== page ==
Mariana Ivanova is the Academic Director of the DEFA Film Library and Associate Professor of German Film and Media at the University of Massachusetts Amherst. Her 2019 book, Cinema of Collaboration: DEFA Coproductions and International Exchange in Cold War Europe approaches the Cold War division through the lens of film coproductions and exchange, artistic collaboration, and cultural mediation, and responds to the need to rethink socialist cinemas within the evolving discursive space of European filmmaking. Ivanova has also published and given talks on the ways the GDR is represented and “remembered” in film, on genre and censorship practices within socialist cinematic industries, and on transborder movement for the purposes of producing and distributing films. 



East German Film and the Holocaust
By Elizabeth Ward
Publisher: Berghahn Books
Hardcover/ 245 pages/ 2021
ISBN: 978-1-78920-747-7



[1] Eric Rentschler, The Ministry of Illusion: Nazi Cinema and Its Afterlife (Cambridge, MA: Harvard University Press, 1996); Valerie Weinstein, Antisemitism in Film Comedy in Nazi Germany (Bloomington, IN: Indiana University Press, 2019).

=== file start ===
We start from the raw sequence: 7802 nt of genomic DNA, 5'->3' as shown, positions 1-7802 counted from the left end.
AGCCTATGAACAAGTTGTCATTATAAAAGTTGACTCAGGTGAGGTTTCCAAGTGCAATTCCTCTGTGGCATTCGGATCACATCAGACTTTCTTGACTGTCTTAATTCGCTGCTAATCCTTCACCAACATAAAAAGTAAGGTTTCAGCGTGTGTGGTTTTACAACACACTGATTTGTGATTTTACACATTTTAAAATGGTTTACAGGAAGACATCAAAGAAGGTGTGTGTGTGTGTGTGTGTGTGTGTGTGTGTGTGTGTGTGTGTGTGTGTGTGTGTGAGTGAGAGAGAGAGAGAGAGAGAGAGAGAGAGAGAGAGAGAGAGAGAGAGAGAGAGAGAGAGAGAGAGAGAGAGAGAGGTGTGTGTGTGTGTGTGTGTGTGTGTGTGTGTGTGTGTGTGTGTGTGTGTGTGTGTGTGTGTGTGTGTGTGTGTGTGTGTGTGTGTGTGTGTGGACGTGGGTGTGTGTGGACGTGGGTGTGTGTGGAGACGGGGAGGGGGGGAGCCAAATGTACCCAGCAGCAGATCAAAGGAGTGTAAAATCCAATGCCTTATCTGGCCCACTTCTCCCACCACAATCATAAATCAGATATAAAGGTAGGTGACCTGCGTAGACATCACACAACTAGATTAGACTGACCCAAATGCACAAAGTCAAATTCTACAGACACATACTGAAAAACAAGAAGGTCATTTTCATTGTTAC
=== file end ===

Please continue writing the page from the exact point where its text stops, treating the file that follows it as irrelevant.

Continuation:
[2] Marc Silberman and Henning Wrage, eds. DEFA at the Crossroads of East German and International Film Culture (Berlin, Boston: De Gruyter, 2014); Seán Allan and Sebastian Heiduschke, eds. Re-Imagining DEFA: East German Cinema and Its National and Transnational Contexts (New York, Oxford: Berghahn, 2016).

[3] Barbara Eichinger, Frank Stern, eds. Film im Sozialismus: die DEFA (Vienna: Mandelbaum, 2009); Detlef Kannapin, Antifaschismus im Film der DDR: DEFA Spielfilme 1945-1955/56 (Cologne: PapyRossa, 1997); Anke Pinkert, Film and Memory in East Germany (Bloomington, IN: Indiana University Press, 2008).